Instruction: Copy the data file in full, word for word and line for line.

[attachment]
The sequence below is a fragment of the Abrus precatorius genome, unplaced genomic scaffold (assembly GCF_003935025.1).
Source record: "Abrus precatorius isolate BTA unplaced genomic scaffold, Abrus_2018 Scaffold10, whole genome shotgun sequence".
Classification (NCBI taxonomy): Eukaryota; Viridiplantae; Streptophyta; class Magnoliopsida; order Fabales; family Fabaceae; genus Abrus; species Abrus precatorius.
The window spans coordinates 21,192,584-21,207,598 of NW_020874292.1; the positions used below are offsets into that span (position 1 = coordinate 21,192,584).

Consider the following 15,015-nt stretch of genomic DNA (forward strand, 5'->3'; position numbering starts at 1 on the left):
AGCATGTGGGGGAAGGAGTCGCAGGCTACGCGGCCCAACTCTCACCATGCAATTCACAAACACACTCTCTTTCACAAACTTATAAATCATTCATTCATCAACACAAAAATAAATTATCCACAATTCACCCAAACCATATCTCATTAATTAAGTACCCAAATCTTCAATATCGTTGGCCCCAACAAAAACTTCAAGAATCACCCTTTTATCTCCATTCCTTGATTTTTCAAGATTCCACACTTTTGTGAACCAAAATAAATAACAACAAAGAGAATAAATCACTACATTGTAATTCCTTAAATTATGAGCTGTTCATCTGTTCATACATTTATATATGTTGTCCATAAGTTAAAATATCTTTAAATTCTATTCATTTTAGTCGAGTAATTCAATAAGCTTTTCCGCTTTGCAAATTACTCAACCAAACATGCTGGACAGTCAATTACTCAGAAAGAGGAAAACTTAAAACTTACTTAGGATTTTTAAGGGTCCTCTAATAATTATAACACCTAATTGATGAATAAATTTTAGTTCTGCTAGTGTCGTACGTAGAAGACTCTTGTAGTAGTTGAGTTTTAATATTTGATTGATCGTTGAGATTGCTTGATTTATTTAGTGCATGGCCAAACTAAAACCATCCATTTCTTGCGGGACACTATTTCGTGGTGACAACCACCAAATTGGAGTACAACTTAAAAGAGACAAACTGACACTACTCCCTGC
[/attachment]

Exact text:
The sequence below is a fragment of the Abrus precatorius genome, unplaced genomic scaffold (assembly GCF_003935025.1).
Source record: "Abrus precatorius isolate BTA unplaced genomic scaffold, Abrus_2018 Scaffold10, whole genome shotgun sequence".
Classification (NCBI taxonomy): Eukaryota; Viridiplantae; Streptophyta; class Magnoliopsida; order Fabales; family Fabaceae; genus Abrus; species Abrus precatorius.
The window spans coordinates 21,192,584-21,207,598 of NW_020874292.1; the positions used below are offsets into that span (position 1 = coordinate 21,192,584).

Consider the following 15,015-nt stretch of genomic DNA (forward strand, 5'->3'; position numbering starts at 1 on the left):
AGCATGTGGGGGAAGGAGTCGCAGGCTACGCGGCCCAACTCTCACCATGCAATTCACAAACACACTCTCTTTCACAAACTTATAAATCATTCATTCATCAACACAAAAATAAATTATCCACAATTCACCCAAACCATATCTCATTAATTAAGTACCCAAATCTTCAATATCGTTGGCCCCAACAAAAACTTCAAGAATCACCCTTTTATCTCCATTCCTTGATTTTTCAAGATTCCACACTTTTGTGAACCAAAATAAATAACAACAAAGAGAATAAATCACTACATTGTAATTCCTTAAATTATGAGCTGTTCATCTGTTCATACATTTATATATGTTGTCCATAAGTTAAAATATCTTTAAATTCTATTCATTTTAGTCGAGTAATTCAATAAGCTTTTCCGCTTTGCAAATTACTCAACCAAACATGCTGGACAGTCAATTACTCAGAAAGAGGAAAACTTAAAACTTACTTAGGATTTTTAAGGGTCCTCTAATAATTATAACACCTAATTGATGAATAAATTTTAGTTCTGCTAGTGTCGTACGTAGAAGACTCTTGTAGTAGTTGAGTTTTAATATTTGATTGATCGTTGAGATTGCTTGATTTATTTAGTGCATGGCCAAACTAAAACCATCCATTTCTTGCGGGACACTATTTCGTGGTGACAACCACCAAATTGGAGTACAACTTAAAAGAGACAAACTGACACTACTCCCTGC